Malaria incidence in the intervention areas dropped from 27.4% to 11.7%. In comparison, control areas experienced a decrease from 26.0% to 16.0%. The 1,7-mRCTR approach was associated with a substantial 4.5-percentage-point decrease in malaria prevalence, equivalent to a 17% reduction. According to scientists, the study's results aligned with another trial in Zambia, where a similar intervention resulted in a 17% decline in outpatient malaria cases.

Notably, in the district of Rufiji, where larviciding was additionally provided, the impact of 1,7-mRCTR approach was even more pronounced with a remarkable 63.9% decline in malaria incidences, underscoring the effectiveness of the combined interventions.

“Our finding that the largest declines in malaria prevalence (63.9% decline) were seen in Rufiji, a low-endemic district, suggests that the 1,7-mRCTR approach may be most effective when used in lower transmission areas and combined with larviciding… It also echoed the WHO guidelines that recommend adding supplementary programming, such as larviciding, to the implementation of surveillance strategies.”

Overall, the scientists noted that despite facing challenges such as interruptions due to the COVID-19 pandemic and supply chain issues, the study demonstrated the effectiveness of community-based reactive approaches in moderate- to high-endemicity areas.

Influencing future strategies
Despite the promising results, the scientists recommend further research to better understand the effectiveness of the 1,7-mRCTR approach in moderate to high transmission settings.

Moreover, they note that implementing the 1,7-mRCTR approach can help overcome common challenges in South-South cooperation initiatives exemplifying opportunities for malaria-endemic countries to work together with countries that have been recently successful in eliminating malaria.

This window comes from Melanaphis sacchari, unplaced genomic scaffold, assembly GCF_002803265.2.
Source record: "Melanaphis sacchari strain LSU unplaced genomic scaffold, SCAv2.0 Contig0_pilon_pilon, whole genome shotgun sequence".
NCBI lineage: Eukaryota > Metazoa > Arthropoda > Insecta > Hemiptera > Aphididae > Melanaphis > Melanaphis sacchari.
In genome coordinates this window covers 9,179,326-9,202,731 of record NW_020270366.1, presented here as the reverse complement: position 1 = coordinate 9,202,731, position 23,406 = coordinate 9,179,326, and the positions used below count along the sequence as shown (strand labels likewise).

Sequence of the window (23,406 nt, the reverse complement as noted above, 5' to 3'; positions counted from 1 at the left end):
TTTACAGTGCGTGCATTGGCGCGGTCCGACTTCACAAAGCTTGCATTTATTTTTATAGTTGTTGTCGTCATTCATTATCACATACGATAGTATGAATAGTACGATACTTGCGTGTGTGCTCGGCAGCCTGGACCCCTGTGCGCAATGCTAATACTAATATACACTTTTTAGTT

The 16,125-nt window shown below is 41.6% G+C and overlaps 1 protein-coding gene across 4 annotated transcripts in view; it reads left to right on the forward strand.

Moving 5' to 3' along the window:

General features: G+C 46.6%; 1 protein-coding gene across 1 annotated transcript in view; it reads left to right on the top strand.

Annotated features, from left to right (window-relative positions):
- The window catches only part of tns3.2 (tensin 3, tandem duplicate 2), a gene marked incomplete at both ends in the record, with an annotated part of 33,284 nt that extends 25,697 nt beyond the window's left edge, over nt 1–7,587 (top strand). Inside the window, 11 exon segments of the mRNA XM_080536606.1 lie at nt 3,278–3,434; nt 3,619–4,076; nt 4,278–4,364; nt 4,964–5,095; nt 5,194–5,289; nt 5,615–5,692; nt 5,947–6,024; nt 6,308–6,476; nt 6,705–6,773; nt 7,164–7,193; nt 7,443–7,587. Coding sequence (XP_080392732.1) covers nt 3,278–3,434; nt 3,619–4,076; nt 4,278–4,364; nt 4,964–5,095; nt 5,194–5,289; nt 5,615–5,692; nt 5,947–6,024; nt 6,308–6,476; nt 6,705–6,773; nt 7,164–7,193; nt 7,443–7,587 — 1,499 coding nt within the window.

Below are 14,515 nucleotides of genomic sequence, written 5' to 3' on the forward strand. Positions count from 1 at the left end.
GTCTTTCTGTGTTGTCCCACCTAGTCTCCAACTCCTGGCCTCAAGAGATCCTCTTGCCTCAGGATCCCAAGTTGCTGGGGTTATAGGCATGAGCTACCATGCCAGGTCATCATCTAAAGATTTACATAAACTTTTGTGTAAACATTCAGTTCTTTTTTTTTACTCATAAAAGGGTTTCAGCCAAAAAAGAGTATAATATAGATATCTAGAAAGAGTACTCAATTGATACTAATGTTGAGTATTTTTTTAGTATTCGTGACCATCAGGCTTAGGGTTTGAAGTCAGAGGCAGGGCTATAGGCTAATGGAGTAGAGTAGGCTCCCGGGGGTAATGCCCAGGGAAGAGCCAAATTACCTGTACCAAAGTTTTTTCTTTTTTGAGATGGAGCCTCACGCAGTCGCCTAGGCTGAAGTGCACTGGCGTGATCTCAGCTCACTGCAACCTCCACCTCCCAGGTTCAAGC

“As China plays a growing role in global health governance and bilateral health development cooperation, the implementation of the 1,7-mRCTR approach in Tanzania serves as an example of overcoming common challenges in South-South cooperation, such as poor coordination, inadequate political commitment, language barriers, and inadequate financing, while contributing to the evidence on how to not only implement such initiatives but also how to monitor and evaluate their impacts.”

In conclusion, the scientists emphasize the importance of strengthening routine surveillance infrastructure and leveraging community-based healthcare worker networks for effective implementation. 

Ifakara scientists in the study
A team of Ifakara Health Institute scientists led by Yeromin Mlacha contributed to the study. They include Salim Abdulla, Muhidin Kassim Mahende, Tegemeo Gavana, Hajirani Msuya, Silas Temu, Honorati Masanja, Fadhila Kihwele, Godlove Chila, Mihayo Michael and Prosper Chaki.

Other contributors are from Harvard T.H. Chan School of Public Health, USA; Chinese Center for Disease Control and Prevention, China; Africa Academy for Public Health, Tanzania; Muhimbili University of Health and Allied Sciences, Tanzania; Global Malaria Programme-WHO, Switzerland; Bentley University, USA; Tsinghua University, China; and University of Alabama at Birmingham, USA.

Read full publication here.